No appraisal of 1960s Cantonese cinema is complete without an examination of teen idols in general and Connie Chan Po-chu in particular. Just 13 years old in 1960, Chan appeared in more than 200 productions before the decade’s end, embracing every genre during the rise and fall of one of Cantonese celluloid’s golden ages.

The Pregnant Maiden (1968) is one of her most representative works, a riotous farce that mesmerised Chan’s devotees across Hong Kong and Southeast Asia, but one so juvenile as to simultaneously drive non-fans to the more sophisticated Putonghua fare that by the late 60s had become the industry’s primary box office force.


Writer-director Chor Yuen, though best remembered for his lavish 70s martial arts and erotic dramas in Putonghua, was in his element with The Pregnant Maiden. The 50-plus features he directed in the 60s included more than a few screwball comedies, though perhaps none quite so crazy. The main purpose was less in relating a coherent story than in providing Chan’s devotees with a showcase befitting the megastar.

This it most certainly is, the titular heroine is a teenager who pretends to be expecting, to preserve the reputation of her unmarried but pregnant elder sister (played by Fong Sam). The set-up gives Chan free rein to adopt every kind of crowd-pleasing guise and even get involved in such “Swinging 60s” phenomena as LSD parties without losing her innocence or virginity.

Hong Kong star fights to become silver screen queen in 1960s after years in martial arts films


Chan is dominant but by no means the whole show. Her antagonistic love interest is played by frequent co-star Lui Kay, the era’s most iconic incarnation of puppy love. Occasionally stealing the spotlight is the maiden’s personal maid and confidante (future best actress winner and ghost film icon Helena Law Lan), a reminder of a time when Hong Kong families employed young Chinese servants.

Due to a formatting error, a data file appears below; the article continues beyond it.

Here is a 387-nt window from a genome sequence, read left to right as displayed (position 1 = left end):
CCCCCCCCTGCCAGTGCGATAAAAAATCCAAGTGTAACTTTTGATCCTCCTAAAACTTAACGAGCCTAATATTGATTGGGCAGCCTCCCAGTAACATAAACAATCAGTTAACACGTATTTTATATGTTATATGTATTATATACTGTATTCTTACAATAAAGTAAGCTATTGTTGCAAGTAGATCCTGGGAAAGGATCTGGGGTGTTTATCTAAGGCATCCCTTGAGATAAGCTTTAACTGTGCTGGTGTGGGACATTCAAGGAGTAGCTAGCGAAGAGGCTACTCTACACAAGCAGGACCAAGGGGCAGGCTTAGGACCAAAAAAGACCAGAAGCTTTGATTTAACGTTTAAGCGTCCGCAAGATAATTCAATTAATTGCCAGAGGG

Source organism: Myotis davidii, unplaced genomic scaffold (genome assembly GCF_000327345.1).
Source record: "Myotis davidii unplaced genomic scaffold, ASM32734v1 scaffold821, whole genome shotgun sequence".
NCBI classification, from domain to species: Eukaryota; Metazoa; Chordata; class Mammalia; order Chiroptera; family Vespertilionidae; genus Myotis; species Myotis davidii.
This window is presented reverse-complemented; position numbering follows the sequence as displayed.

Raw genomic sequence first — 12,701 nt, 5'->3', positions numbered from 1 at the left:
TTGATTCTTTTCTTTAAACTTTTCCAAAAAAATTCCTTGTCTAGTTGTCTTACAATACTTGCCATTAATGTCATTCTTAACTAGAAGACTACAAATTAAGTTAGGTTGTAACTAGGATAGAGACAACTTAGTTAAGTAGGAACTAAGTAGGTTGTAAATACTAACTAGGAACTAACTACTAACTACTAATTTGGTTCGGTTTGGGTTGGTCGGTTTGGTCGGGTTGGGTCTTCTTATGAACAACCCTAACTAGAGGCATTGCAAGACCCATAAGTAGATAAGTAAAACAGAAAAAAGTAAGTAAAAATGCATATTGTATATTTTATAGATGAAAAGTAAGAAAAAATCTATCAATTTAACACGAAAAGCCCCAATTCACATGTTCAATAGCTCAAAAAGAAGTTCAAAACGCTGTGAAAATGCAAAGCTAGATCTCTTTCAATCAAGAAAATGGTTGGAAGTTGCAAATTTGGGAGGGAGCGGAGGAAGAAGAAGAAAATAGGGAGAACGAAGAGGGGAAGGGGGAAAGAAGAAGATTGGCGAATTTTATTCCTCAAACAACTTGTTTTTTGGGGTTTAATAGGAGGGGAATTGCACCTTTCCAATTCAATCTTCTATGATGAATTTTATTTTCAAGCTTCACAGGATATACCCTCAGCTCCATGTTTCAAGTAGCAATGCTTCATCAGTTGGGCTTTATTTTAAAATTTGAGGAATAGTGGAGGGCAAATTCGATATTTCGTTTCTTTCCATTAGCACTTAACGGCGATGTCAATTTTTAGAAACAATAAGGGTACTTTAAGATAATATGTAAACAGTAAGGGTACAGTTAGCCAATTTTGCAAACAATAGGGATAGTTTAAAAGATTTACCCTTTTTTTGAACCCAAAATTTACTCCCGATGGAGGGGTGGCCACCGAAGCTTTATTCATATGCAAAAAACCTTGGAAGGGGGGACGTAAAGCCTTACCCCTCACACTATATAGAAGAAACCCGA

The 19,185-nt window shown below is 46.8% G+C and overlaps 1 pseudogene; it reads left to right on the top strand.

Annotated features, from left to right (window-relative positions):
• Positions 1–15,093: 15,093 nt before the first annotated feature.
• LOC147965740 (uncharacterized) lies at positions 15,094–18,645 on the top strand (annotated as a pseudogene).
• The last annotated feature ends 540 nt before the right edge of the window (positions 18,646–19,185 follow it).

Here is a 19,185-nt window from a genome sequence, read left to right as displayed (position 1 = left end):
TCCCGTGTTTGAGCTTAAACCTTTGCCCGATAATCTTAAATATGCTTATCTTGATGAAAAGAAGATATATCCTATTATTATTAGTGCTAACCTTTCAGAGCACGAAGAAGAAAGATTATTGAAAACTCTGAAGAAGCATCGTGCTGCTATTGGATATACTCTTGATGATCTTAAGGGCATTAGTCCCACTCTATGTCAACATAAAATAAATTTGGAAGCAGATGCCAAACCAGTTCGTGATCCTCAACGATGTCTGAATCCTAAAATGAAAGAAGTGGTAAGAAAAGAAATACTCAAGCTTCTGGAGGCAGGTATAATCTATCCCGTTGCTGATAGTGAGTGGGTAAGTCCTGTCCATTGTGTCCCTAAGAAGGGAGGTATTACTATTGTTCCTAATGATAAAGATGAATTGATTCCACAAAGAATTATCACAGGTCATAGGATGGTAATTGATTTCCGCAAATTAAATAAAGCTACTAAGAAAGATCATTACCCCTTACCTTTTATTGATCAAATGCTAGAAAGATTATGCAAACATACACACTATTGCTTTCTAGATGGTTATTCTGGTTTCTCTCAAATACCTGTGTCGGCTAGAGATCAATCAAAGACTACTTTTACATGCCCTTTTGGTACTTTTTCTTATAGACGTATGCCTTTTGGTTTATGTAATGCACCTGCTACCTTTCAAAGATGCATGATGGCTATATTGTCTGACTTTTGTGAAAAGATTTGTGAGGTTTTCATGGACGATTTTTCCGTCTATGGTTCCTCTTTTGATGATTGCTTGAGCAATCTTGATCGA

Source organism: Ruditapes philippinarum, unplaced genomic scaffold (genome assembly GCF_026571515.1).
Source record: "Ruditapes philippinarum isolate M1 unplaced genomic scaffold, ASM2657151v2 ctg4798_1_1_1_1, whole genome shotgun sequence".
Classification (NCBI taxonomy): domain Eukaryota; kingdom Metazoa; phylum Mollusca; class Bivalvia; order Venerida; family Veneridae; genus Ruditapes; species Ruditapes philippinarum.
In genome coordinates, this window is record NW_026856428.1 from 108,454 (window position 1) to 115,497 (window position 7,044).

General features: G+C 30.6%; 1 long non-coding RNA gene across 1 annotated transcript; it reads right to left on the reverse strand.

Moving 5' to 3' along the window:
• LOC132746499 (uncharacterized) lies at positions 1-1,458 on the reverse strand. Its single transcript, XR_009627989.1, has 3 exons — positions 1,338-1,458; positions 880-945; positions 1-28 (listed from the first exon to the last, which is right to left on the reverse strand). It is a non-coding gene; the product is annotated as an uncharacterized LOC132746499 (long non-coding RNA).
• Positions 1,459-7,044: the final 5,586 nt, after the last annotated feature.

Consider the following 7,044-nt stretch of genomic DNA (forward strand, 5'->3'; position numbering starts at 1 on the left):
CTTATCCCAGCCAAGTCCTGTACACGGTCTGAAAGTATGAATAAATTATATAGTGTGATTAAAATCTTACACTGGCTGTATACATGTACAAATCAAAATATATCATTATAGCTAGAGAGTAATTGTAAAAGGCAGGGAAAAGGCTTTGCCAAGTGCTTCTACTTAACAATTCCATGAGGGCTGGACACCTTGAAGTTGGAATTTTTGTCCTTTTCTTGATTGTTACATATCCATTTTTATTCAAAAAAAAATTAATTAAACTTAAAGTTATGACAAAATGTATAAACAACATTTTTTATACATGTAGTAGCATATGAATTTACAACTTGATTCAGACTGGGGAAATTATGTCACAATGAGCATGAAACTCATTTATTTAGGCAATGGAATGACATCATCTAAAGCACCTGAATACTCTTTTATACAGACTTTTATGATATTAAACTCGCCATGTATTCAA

The antics lend themselves to 21st-century analysis as a subversive commentary on traditional attitudes, but the narrative’s overall vacuousness makes it doubtful the filmmakers harboured such lofty aims. Rather, The Pregnant Maiden is testament to the Hong Kong spirit and symbolic of a purely commercial industry, in stark contrast to its cross-border counterpart then in the throes of the Cultural Revolution.

Art house: Paragon of Sword & Knife features prolific screen legend Connie Chan


Released just months after the city’s riots, the ostensibly apolitical production boldly if unintentionally showed the colony’s unique character as a locale where Chinese youth were far less inclined to pledge allegiance to Mao Zedong than to the plucky performer dubbed “movie-fan princess”.

The Pregnant Maiden will be screened on July 14 at the North District Town Hall, Sheung Shui, as part of the Hong Kong Film Archive’s 100 Must See Hong Kong Movies programme.